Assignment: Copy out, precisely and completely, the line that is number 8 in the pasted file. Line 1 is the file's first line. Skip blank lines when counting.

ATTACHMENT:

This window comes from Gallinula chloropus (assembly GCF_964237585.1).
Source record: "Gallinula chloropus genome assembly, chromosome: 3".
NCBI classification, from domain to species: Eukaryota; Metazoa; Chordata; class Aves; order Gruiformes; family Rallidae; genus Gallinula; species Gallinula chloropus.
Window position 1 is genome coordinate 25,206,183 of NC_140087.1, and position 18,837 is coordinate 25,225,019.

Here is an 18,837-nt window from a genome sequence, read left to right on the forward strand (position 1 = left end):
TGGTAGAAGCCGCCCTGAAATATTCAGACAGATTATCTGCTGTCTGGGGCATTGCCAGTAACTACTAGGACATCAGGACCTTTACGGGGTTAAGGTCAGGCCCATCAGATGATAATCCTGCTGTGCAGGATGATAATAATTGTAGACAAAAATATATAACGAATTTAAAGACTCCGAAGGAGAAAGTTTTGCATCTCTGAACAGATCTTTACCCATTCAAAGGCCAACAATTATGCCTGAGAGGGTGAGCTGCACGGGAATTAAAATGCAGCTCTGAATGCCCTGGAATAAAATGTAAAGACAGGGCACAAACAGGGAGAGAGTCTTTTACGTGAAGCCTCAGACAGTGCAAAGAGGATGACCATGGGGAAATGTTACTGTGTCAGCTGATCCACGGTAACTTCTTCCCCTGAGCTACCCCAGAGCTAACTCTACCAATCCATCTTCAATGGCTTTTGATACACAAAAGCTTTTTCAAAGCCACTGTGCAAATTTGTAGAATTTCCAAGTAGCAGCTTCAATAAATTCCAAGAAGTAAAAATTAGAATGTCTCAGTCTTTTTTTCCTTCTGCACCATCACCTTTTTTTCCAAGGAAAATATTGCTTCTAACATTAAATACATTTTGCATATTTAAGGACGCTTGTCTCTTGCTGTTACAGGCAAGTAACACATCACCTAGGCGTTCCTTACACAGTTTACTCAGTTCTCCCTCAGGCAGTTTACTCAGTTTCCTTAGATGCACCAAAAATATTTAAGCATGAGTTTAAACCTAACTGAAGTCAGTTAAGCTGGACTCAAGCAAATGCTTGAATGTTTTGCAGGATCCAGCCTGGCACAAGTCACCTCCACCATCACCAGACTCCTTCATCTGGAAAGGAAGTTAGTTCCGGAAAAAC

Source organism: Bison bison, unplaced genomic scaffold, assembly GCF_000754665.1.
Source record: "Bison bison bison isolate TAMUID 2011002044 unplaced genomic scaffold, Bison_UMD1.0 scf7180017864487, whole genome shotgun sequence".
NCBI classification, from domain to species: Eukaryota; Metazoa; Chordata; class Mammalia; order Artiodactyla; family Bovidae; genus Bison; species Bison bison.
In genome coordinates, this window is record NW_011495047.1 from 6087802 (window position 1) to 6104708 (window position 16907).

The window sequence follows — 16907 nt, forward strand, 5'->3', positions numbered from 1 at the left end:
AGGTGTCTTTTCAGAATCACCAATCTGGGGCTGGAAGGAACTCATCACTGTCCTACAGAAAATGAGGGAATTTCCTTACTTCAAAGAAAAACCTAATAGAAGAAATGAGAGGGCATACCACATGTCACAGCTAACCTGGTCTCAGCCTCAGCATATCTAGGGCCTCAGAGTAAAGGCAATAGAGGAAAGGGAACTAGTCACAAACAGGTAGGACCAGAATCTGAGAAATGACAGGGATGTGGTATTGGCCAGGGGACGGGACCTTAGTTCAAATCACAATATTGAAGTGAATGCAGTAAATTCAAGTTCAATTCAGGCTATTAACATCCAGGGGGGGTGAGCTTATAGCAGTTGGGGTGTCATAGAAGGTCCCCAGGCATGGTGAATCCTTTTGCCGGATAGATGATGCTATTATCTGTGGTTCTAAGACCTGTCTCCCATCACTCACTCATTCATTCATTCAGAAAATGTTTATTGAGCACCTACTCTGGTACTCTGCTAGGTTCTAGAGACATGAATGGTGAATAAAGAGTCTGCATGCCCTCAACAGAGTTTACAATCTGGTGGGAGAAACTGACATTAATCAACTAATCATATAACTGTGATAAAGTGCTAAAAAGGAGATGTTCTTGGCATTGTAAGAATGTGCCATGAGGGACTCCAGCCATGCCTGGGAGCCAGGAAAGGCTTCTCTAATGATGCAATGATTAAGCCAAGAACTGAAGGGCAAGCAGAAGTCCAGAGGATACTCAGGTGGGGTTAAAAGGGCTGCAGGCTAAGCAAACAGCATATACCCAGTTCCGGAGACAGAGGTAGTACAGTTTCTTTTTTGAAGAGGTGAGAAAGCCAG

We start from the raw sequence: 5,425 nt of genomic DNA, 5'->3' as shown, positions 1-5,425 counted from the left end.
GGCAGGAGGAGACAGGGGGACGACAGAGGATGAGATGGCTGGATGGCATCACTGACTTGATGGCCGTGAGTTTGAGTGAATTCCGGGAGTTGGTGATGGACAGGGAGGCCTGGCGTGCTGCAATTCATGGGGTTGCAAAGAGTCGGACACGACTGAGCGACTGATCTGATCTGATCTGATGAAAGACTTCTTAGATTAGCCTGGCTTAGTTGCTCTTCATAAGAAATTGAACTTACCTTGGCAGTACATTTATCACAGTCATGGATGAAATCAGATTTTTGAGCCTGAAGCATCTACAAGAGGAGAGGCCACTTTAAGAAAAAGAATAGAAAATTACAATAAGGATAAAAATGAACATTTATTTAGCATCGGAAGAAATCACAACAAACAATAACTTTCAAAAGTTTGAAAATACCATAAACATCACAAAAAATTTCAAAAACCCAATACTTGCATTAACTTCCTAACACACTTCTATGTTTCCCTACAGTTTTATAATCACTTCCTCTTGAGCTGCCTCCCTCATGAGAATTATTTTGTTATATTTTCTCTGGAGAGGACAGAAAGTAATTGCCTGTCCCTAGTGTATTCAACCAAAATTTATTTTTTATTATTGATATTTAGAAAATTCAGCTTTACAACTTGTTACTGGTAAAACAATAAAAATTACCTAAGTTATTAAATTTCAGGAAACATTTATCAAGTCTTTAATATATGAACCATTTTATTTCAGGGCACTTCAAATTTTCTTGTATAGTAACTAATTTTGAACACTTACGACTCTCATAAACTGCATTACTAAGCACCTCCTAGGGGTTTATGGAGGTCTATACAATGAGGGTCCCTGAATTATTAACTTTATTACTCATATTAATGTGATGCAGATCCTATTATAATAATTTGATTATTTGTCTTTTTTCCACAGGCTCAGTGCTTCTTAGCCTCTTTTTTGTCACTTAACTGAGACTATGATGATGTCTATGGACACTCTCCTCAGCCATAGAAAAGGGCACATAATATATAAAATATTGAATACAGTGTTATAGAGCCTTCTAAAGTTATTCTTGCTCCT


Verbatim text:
Source record: "Bison bison bison isolate TAMUID 2011002044 unplaced genomic scaffold, Bison_UMD1.0 scf7180017864487, whole genome shotgun sequence".